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ESC Circuits: An Effective Way to Control Vehicle Speed

Have you ever thought about why it’s possible to control the speed of vehicles? Most vehicles are capable of running at dangerous speeds and can cause fatal accidents if not controlled. The trick here is an ESC (Electronic Speed Control) circuit that offers all the speed control you’ll need for any vehicle project. But, you may wonder: How can I use an ESC circuit for my next project?

In this article, you’ll learn how ESC circuits work and how to make one. We’ll also let you know the secrets to choose the perfect ESC.

Are you ready? Let’s begin!

What is an ESC Circuit?

ESCs are electronic circuits with speed control capabilities that also change motor speed and route. Also, they can work as a dynamic brake.



Interestingly, ESC circuits are famous in radio-controlled devices with an electric power source. It also controls brushless motors that produce electric power.

Also, you can add an ESC circuit to a device in two ways. 

The first method includes setting an ESC as a separate unit that you can add to a throttle-receiver control channel. Secondly, you can add ESC to the central receiver component. We see many instances of the second method in toy-grade R/C cars. Some R/C cars use exclusive hobbyist electronics to combine the ESC and receiver on a single board.

How Does ESC work?

ESC technology is pretty important in the automobile industry. It prevents cars from reaching dangerous speeds, skidding, or losing control while driving. It can activate breaks automatically and ensure the vehicle steers correctly.

Car Driving Fast

Car Driving Fast

But how does it work? As we mentioned earlier, ESC can control brushless motor speed. It does this by adequately using MOSFETs, creating a magnetic field to rotate the motor.

An ESC has six intervals, and how fast it goes through them determines the motor speed.

What Components Make up an ESC

Man Building a Circuit

Here are the components you can use to make an ESC circuit:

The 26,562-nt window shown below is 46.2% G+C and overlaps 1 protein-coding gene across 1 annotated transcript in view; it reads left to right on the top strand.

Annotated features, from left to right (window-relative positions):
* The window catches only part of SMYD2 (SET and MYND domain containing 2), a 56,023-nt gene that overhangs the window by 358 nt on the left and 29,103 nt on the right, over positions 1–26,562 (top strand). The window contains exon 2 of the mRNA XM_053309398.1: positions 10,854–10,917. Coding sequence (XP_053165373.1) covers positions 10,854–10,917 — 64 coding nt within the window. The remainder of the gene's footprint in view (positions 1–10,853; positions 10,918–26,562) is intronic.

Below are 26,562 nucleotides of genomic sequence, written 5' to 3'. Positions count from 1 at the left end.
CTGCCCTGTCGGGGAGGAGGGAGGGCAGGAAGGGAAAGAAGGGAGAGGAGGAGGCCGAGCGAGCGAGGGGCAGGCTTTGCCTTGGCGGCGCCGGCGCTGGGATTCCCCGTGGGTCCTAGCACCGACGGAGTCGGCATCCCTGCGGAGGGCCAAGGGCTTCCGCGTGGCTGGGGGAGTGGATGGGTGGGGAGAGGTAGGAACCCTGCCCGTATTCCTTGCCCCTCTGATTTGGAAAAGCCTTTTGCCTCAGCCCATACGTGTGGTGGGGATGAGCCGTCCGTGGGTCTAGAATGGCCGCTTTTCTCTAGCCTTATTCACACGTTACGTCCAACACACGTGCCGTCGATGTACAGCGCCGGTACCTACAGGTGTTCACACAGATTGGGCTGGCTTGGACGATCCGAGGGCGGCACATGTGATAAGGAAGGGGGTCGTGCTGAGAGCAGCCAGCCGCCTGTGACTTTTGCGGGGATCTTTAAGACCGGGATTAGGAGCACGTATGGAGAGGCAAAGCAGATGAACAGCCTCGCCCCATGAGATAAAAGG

• Solder jumper (for changing the PWM input signal type and rotation direction CW/CCW)
  • Solder pads (for the 3-BDLDC motor phases)
  • Positive (+) and negative (-) LIPO connections
  • State LED
  • GND reference of PWM signal
  • PWM signal input (servo signal)

Types of ESC Circuits

You can use two types of ESC for your projects. But it depends on your project’s specific requirements. They include brushed and brushless ESC.

Brushed ESC

Brushed ESCs have been around for a while and were the first produced electronic speed controllers. As the name implies, brushed ESC circuits can control a brushed motor’s voltage. Plus, a brushed motor can mechanically run itself as long as you apply voltage.

The brushed ESC can rapidly turn the above voltage on and off—depending on the motor’s speed. Also, brushed ESCs are cheap and work in many RC vehicles.

Brushless ESC

The brushless ESC is a more advanced version of the speed controller that uses a 3-phase AC power, like a variable frequency drive (VFD), to operate brushless motors.

Brushless motors are more popular because they have better power, longevity, lightweight, and efficiency features. However, its improved features make it more expensive.

Applications of ESC Circuits

ESC Circuits: Vehicles


The main applications of ESC circuits are in the automobile industry. So, you can find ESC circuits in vehicles and remote control applications. Some of these applications include:

  • Electric aircrafts
  • Boats
  • ESC firmware
  • Electric cars
  • Quadcopters
  • Helicopters
  • Airplanes
  • Electric bicycles

The Function of Electronic Speed Control

ESCs use speed reference signals to control the speed of field-effect transistor-switching networks. It does this by adjusting the duty cycle or switching the frequency of the transistors.